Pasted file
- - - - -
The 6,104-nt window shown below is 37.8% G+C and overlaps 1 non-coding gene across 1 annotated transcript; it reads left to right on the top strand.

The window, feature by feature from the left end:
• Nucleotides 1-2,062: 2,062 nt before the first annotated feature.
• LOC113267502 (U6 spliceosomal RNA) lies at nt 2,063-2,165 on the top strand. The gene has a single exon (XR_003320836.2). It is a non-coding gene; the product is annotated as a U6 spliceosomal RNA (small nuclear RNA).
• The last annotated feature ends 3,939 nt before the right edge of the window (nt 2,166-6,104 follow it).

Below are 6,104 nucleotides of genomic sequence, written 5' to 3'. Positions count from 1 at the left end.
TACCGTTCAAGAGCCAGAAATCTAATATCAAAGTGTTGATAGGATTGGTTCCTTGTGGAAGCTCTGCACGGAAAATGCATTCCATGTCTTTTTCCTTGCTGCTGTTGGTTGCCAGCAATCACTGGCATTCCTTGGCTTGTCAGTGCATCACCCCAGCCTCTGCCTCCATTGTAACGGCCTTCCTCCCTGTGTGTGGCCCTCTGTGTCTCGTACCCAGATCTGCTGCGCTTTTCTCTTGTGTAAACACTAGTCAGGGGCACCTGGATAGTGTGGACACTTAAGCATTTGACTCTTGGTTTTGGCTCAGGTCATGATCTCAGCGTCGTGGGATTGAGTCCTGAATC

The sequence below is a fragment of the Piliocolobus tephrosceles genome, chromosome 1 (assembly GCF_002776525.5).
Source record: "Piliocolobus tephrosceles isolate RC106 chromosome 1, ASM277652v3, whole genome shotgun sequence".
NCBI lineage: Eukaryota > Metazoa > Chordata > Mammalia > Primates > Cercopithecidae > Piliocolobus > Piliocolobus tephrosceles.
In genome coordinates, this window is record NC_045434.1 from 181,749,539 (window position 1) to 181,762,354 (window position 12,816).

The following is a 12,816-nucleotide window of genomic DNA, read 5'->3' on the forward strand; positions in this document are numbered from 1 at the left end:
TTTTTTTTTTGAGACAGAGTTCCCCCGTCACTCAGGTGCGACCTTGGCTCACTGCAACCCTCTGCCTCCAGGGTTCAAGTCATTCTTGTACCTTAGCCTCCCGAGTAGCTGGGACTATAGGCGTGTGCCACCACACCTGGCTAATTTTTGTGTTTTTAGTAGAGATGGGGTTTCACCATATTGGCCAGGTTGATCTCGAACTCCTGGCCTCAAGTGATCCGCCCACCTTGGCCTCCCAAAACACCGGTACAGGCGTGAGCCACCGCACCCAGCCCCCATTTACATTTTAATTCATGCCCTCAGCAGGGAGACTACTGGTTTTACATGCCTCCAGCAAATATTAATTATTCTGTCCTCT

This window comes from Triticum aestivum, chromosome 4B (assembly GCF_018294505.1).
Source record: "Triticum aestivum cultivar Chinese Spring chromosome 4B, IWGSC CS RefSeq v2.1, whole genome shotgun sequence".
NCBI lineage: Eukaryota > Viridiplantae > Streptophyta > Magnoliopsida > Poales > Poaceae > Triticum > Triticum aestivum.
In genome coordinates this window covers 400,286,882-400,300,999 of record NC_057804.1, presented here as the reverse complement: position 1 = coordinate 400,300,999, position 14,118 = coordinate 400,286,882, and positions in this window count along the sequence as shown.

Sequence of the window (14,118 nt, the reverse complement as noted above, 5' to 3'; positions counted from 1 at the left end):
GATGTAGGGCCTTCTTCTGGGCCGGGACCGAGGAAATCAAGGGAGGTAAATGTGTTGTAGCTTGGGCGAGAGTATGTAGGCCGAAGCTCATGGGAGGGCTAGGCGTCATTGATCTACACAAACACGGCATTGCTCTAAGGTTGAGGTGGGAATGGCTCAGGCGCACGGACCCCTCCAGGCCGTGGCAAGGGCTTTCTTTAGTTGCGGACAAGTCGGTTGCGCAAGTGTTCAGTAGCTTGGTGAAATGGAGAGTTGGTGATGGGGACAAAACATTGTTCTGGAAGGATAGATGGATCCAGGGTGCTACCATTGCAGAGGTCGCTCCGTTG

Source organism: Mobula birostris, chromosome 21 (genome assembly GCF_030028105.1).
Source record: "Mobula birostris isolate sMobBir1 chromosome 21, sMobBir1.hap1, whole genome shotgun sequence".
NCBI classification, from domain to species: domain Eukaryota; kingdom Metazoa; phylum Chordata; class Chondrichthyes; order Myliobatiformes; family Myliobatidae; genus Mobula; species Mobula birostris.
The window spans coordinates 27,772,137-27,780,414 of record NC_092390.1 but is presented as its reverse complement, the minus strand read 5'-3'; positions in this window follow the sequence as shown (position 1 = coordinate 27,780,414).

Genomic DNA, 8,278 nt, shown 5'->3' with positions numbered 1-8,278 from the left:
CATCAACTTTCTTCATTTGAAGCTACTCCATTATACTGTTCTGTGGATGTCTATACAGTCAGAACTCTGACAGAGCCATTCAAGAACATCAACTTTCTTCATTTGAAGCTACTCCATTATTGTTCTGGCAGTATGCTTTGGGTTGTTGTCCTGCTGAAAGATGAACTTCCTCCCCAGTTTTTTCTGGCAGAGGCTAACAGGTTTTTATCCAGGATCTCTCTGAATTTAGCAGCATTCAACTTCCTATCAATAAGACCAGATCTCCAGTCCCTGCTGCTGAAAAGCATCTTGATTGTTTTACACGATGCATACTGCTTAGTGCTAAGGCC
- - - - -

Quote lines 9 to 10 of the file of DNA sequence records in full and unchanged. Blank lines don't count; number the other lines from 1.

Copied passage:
Source record: "Piliocolobus tephrosceles isolate RC106 chromosome 1, ASM277652v3, whole genome shotgun sequence".
NCBI lineage: Eukaryota > Metazoa > Chordata > Mammalia > Primates > Cercopithecidae > Piliocolobus > Piliocolobus tephrosceles.